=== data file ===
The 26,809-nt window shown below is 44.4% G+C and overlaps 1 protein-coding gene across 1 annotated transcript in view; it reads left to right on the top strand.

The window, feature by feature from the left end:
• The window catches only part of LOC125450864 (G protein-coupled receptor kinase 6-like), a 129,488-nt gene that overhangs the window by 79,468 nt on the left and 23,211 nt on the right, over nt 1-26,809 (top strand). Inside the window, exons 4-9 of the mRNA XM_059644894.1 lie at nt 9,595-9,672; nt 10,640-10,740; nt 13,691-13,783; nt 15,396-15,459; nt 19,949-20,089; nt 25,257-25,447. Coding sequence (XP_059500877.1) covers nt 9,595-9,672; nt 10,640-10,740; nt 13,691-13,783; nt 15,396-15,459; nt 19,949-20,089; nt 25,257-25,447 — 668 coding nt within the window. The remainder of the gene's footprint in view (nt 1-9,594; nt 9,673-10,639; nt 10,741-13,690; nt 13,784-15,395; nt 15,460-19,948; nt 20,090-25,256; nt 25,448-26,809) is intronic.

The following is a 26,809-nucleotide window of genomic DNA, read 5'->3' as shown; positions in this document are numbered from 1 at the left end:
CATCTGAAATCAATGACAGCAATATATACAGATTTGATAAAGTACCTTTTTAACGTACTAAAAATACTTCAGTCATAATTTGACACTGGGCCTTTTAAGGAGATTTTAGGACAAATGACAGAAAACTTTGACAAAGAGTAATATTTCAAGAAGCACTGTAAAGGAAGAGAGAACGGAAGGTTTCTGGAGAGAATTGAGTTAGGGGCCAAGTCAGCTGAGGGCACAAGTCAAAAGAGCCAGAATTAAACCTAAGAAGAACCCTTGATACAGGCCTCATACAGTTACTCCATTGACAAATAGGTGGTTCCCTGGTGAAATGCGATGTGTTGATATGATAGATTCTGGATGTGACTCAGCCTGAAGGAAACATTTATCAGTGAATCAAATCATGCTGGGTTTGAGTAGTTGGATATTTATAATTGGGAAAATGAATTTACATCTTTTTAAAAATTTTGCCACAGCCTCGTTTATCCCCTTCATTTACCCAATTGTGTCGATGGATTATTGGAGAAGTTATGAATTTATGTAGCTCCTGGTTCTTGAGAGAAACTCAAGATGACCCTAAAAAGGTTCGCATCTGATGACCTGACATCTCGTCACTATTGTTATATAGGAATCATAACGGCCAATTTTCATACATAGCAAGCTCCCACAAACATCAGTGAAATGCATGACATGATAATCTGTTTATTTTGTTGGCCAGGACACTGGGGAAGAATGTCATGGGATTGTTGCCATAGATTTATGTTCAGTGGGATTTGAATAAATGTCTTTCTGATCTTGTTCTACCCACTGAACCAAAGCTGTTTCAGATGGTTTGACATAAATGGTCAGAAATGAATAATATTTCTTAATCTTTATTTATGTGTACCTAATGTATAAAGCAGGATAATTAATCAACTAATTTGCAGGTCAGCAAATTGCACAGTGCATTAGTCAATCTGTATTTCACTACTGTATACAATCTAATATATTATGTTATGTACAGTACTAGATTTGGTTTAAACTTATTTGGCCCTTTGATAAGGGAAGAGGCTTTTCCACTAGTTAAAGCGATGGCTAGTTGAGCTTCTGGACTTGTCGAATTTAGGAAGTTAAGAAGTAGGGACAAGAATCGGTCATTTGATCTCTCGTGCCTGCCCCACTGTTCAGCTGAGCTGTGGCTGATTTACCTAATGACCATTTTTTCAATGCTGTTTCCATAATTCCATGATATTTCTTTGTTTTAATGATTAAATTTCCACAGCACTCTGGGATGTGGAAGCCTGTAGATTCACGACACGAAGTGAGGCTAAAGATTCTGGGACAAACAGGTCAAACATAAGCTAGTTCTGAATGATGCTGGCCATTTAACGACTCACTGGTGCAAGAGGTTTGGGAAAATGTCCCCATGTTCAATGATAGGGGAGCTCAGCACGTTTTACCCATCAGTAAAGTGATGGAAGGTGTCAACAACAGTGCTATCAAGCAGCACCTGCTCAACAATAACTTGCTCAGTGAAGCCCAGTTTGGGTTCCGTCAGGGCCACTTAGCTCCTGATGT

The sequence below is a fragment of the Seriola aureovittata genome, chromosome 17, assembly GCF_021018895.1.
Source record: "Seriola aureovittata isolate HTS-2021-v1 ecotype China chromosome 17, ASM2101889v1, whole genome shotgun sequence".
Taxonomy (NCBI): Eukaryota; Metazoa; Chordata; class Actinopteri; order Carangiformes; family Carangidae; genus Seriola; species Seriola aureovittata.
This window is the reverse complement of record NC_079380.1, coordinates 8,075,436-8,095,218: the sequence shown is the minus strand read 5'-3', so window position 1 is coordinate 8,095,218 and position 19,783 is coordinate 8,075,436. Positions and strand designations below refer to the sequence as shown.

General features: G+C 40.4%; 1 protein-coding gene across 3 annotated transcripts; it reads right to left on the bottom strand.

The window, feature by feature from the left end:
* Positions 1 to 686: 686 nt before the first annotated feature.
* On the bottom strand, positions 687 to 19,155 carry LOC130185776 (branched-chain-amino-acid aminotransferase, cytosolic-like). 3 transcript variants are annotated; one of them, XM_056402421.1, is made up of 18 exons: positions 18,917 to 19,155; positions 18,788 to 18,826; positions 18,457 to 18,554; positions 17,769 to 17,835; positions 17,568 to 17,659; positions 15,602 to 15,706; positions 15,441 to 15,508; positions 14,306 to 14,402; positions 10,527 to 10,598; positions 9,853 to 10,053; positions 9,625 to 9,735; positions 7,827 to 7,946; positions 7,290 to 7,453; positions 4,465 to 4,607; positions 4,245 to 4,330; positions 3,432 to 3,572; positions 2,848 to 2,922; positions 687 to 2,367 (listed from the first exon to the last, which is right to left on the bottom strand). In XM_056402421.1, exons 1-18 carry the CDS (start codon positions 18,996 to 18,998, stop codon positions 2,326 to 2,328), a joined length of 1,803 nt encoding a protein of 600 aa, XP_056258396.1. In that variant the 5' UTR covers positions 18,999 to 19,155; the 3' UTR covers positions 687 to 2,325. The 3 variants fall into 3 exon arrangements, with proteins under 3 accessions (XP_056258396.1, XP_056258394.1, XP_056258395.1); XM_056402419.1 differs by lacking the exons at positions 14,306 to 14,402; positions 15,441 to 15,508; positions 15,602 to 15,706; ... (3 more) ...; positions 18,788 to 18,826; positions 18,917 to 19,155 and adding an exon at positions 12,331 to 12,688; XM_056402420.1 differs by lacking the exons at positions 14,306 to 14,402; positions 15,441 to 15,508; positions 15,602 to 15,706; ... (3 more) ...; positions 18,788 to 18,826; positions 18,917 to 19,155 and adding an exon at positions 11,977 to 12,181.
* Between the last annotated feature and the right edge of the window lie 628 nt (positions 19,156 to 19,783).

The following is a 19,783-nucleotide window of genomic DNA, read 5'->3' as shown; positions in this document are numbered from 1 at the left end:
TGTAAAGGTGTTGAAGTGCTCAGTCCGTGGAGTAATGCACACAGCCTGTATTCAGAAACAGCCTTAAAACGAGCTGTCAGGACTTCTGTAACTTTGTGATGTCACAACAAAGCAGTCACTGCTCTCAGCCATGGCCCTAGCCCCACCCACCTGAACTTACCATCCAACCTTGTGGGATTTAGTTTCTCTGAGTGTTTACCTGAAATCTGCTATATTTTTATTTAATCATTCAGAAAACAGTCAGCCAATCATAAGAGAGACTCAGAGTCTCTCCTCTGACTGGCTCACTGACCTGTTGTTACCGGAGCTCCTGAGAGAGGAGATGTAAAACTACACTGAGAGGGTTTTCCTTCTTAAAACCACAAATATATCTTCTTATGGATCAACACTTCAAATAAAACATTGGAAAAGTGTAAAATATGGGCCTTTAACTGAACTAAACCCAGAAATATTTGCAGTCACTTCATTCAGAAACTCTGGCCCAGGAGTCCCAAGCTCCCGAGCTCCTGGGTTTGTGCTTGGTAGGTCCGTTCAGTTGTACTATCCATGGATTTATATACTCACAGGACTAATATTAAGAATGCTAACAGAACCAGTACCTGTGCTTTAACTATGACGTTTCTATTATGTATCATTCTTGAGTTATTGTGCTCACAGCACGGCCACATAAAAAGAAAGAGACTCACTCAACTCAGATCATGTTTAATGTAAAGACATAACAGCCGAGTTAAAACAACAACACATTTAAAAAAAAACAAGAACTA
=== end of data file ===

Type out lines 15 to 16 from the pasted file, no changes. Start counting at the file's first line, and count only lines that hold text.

The following is a 19,783-nucleotide window of genomic DNA, read 5'->3' as shown; positions in this document are numbered from 1 at the left end:
TGTAAAGGTGTTGAAGTGCTCAGTCCGTGGAGTAATGCACACAGCCTGTATTCAGAAACAGCCTTAAAACGAGCTGTCAGGACTTCTGTAACTTTGTGATGTCACAACAAAGCAGTCACTGCTCTCAGCCATGGCCCTAGCCCCACCCACCTGAACTTACCATCCAACCTTGTGGGATTTAGTTTCTCTGAGTGTTTACCTGAAATCTGCTATATTTTTATTTAATCATTCAGAAAACAGTCAGCCAATCATAAGAGAGACTCAGAGTCTCTCCTCTGACTGGCTCACTGACCTGTTGTTACCGGAGCTCCTGAGAGAGGAGATGTAAAACTACACTGAGAGGGTTTTCCTTCTTAAAACCACAAATATATCTTCTTATGGATCAACACTTCAAATAAAACATTGGAAAAGTGTAAAATATGGGCCTTTAACTGAACTAAACCCAGAAATATTTGCAGTCACTTCATTCAGAAACTCTGGCCCAGGAGTCCCAAGCTCCCGAGCTCCTGGGTTTGTGCTTGGTAGGTCCGTTCAGTTGTACTATCCATGGATTTATATACTCACAGGACTAATATTAAGAATGCTAACAGAACCAGTACCTGTGCTTTAACTATGACGTTTCTATTATGTATCATTCTTGAGTTATTGTGCTCACAGCACGGCCACATAAAAAGAAAGAGACTCACTCAACTCAGATCATGTTTAATGTAAAGACATAACAGCCGAGTTAAAACAACAACACATTTAAAAAAAAACAAGAACTA